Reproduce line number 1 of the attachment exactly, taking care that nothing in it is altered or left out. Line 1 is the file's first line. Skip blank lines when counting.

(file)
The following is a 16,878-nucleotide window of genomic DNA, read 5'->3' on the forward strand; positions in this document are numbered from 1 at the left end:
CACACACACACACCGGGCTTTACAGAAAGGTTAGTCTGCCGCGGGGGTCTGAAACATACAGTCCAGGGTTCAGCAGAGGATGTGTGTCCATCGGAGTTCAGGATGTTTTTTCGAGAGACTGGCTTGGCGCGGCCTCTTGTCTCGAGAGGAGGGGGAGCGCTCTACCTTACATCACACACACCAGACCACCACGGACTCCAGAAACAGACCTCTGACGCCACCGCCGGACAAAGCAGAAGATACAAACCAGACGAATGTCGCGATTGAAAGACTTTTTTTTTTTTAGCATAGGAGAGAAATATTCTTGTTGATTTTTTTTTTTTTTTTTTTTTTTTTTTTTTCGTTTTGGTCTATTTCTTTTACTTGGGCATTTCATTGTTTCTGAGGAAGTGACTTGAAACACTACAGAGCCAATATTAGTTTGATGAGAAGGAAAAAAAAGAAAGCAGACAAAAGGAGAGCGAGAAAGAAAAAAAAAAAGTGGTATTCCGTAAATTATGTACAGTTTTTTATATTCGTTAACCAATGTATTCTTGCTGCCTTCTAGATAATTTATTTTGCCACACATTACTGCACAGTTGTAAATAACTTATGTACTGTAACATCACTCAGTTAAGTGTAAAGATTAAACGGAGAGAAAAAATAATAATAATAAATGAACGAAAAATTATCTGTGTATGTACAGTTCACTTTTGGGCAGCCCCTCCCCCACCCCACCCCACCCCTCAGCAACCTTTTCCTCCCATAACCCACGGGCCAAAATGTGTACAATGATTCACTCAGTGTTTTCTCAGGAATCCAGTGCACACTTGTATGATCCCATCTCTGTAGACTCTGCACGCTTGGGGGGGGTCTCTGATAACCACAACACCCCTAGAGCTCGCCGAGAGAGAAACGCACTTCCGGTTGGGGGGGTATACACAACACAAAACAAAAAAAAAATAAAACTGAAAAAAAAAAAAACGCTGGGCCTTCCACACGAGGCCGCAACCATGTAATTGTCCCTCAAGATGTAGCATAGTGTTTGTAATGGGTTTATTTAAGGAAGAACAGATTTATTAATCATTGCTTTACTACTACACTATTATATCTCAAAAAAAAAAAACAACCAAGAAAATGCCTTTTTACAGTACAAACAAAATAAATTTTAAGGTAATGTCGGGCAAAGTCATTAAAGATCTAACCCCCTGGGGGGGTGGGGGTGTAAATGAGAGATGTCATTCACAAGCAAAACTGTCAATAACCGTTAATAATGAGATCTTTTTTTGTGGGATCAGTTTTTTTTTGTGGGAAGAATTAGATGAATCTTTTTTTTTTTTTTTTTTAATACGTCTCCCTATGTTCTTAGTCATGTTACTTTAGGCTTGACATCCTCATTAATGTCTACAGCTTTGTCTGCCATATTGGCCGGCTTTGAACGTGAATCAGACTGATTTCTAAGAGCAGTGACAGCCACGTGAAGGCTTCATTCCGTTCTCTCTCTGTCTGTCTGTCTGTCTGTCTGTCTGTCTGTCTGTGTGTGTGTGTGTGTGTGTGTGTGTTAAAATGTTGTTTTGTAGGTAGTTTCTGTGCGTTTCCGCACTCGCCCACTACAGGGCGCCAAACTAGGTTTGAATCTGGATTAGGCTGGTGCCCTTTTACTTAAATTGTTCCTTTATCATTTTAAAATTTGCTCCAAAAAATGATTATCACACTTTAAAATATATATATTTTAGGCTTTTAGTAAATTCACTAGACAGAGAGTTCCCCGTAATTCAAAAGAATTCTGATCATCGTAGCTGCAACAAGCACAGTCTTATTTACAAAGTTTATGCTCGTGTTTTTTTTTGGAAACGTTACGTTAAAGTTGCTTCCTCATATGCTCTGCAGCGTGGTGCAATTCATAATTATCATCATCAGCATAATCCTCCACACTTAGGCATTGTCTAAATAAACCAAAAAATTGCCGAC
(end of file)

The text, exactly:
The following is a 16,878-nucleotide window of genomic DNA, read 5'->3' on the forward strand; positions in this document are numbered from 1 at the left end: